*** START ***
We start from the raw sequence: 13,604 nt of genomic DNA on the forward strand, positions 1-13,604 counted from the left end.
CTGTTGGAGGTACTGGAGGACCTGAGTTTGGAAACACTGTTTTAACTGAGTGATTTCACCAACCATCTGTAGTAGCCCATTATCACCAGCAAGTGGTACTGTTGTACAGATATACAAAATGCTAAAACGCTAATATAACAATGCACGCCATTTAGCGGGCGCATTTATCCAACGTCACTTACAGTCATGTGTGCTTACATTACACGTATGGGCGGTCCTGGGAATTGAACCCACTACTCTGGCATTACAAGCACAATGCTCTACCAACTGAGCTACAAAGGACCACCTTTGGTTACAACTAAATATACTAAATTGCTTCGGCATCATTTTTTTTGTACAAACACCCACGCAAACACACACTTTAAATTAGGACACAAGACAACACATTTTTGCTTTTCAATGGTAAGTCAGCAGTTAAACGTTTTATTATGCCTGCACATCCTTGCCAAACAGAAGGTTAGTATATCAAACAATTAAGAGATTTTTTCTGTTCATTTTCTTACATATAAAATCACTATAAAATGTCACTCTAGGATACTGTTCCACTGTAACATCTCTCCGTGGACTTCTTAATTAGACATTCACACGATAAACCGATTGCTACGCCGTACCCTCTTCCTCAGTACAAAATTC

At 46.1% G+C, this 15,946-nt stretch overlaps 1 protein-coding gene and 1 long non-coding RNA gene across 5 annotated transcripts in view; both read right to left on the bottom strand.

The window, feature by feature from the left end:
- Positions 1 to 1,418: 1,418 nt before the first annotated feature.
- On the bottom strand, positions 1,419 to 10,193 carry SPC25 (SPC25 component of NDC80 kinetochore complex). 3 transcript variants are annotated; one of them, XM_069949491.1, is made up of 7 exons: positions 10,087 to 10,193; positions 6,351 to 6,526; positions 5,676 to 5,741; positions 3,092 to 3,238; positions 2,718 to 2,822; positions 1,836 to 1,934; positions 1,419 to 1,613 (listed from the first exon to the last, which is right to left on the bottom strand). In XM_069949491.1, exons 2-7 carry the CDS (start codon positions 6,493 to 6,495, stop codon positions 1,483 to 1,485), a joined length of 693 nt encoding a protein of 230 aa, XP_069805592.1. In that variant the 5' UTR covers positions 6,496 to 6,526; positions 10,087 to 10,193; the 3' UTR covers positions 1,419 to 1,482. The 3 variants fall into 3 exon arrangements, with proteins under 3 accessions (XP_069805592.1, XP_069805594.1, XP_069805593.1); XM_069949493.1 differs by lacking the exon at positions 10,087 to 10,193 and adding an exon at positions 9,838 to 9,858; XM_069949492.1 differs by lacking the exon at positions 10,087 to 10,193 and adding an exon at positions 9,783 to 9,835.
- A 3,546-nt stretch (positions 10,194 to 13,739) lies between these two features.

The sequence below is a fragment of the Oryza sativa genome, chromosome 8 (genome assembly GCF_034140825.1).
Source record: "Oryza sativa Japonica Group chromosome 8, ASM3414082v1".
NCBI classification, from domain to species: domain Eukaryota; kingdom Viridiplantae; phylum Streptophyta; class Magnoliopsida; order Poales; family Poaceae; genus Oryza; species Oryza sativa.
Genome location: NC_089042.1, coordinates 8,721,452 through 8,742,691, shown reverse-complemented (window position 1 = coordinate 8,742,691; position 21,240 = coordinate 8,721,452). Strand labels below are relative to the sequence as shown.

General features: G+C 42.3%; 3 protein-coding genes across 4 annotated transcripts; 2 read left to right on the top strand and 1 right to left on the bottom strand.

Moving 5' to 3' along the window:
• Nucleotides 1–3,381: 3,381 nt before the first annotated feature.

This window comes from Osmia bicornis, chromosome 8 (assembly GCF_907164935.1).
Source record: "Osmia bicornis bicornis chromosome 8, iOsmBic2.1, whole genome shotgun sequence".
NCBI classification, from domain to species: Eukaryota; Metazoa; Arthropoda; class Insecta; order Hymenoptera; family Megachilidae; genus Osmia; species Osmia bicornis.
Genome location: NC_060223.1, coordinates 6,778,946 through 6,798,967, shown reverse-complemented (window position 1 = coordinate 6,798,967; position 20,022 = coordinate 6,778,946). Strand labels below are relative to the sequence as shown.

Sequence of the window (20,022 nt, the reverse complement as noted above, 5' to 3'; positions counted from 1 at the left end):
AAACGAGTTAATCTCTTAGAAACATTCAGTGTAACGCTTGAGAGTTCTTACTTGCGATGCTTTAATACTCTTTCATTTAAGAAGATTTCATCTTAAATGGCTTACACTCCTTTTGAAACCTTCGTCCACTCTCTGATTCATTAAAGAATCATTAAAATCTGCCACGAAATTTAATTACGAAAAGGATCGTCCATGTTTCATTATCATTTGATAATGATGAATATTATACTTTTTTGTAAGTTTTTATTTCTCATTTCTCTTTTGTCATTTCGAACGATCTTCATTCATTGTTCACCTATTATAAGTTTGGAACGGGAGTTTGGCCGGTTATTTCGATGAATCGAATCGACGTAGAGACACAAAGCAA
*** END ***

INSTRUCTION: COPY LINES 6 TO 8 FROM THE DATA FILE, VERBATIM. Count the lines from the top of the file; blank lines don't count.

- On the bottom strand, positions 1,419 to 10,193 carry SPC25 (SPC25 component of NDC80 kinetochore complex). 3 transcript variants are annotated; one of them, XM_069949491.1, is made up of 7 exons: positions 10,087 to 10,193; positions 6,351 to 6,526; positions 5,676 to 5,741; positions 3,092 to 3,238; positions 2,718 to 2,822; positions 1,836 to 1,934; positions 1,419 to 1,613 (listed from the first exon to the last, which is right to left on the bottom strand). In XM_069949491.1, exons 2-7 carry the CDS (start codon positions 6,493 to 6,495, stop codon positions 1,483 to 1,485), a joined length of 693 nt encoding a protein of 230 aa, XP_069805592.1. In that variant the 5' UTR covers positions 6,496 to 6,526; positions 10,087 to 10,193; the 3' UTR covers positions 1,419 to 1,482. The 3 variants fall into 3 exon arrangements, with proteins under 3 accessions (XP_069805592.1, XP_069805594.1, XP_069805593.1); XM_069949493.1 differs by lacking the exon at positions 10,087 to 10,193 and adding an exon at positions 9,838 to 9,858; XM_069949492.1 differs by lacking the exon at positions 10,087 to 10,193 and adding an exon at positions 9,783 to 9,835.
- A 3,546-nt stretch (positions 10,194 to 13,739) lies between these two features.

The sequence below is a fragment of the Oryza sativa genome, chromosome 8 (genome assembly GCF_034140825.1).